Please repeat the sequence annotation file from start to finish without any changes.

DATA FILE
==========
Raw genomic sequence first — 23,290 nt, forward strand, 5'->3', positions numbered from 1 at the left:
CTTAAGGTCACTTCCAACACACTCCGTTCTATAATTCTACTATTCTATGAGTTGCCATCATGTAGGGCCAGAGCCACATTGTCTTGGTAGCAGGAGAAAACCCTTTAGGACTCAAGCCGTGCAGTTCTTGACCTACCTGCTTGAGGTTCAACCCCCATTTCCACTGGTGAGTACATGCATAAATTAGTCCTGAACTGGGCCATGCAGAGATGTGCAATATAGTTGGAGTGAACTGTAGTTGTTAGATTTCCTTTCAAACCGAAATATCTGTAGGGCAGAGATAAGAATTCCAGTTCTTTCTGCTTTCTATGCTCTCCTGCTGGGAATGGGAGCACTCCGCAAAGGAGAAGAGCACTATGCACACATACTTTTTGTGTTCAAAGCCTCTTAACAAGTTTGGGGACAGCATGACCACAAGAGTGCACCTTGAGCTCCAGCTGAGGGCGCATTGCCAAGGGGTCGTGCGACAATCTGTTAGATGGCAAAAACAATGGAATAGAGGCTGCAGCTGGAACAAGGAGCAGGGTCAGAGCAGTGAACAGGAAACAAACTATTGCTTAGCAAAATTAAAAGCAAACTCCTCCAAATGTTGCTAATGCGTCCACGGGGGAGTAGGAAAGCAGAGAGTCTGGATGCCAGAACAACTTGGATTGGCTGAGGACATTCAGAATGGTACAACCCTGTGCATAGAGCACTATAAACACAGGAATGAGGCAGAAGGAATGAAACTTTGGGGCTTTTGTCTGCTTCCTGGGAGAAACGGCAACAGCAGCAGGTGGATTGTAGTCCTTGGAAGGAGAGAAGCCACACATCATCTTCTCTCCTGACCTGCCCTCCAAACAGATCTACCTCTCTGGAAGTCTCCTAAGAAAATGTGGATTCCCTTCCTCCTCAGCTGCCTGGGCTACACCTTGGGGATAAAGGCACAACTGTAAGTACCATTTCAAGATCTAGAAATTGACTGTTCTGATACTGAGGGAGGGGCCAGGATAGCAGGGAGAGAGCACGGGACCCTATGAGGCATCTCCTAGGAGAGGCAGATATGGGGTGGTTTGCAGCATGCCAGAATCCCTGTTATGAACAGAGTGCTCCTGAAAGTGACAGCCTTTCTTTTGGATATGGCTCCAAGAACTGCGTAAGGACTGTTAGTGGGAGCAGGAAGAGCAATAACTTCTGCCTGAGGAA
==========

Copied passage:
Raw genomic sequence first — 23,290 nt, forward strand, 5'->3', positions numbered from 1 at the left:
CTTAAGGTCACTTCCAACACACTCCGTTCTATAATTCTACTATTCTATGAGTTGCCATCATGTAGGGCCAGAGCCACATTGTCTTGGTAGCAGGAGAAAACCCTTTAGGACTCAAGCCGTGCAGTTCTTGACCTACCTGCTTGAGGTTCAACCCCCATTTCCACTGGTGAGTACATGCATAAATTAGTCCTGAACTGGGCCATGCAGAGATGTGCAATATAGTTGGAGTGAACTGTAGTTGTTAGATTTCCTTTCAAACCGAAATATCTGTAGGGCAGAGATAAGAATTCCAGTTCTTTCTGCTTTCTATGCTCTCCTGCTGGGAATGGGAGCACTCCGCAAAGGAGAAGAGCACTATGCACACATACTTTTTGTGTTCAAAGCCTCTTAACAAGTTTGGGGACAGCATGACCACAAGAGTGCACCTTGAGCTCCAGCTGAGGGCGCATTGCCAAGGGGTCGTGCGACAATCTGTTAGATGGCAAAAACAATGGAATAGAGGCTGCAGCTGGAACAAGGAGCAGGGTCAGAGCAGTGAACAGGAAACAAACTATTGCTTAGCAAAATTAAAAGCAAACTCCTCCAAATGTTGCTAATGCGTCCACGGGGGAGTAGGAAAGCAGAGAGTCTGGATGCCAGAACAACTTGGATTGGCTGAGGACATTCAGAATGGTACAACCCTGTGCATAGAGCACTATAAACACAGGAATGAGGCAGAAGGAATGAAACTTTGGGGCTTTTGTCTGCTTCCTGGGAGAAACGGCAACAGCAGCAGGTGGATTGTAGTCCTTGGAAGGAGAGAAGCCACACATCATCTTCTCTCCTGACCTGCCCTCCAAACAGATCTACCTCTCTGGAAGTCTCCTAAGAAAATGTGGATTCCCTTCCTCCTCAGCTGCCTGGGCTACACCTTGGGGATAAAGGCACAACTGTAAGTACCATTTCAAGATCTAGAAATTGACTGTTCTGATACTGAGGGAGGGGCCAGGATAGCAGGGAGAGAGCACGGGACCCTATGAGGCATCTCCTAGGAGAGGCAGATATGGGGTGGTTTGCAGCATGCCAGAATCCCTGTTATGAACAGAGTGCTCCTGAAAGTGACAGCCTTTCTTTTGGATATGGCTCCAAGAACTGCGTAAGGACTGTTAGTGGGAGCAGGAAGAGCAATAACTTCTGCCTGAGGAA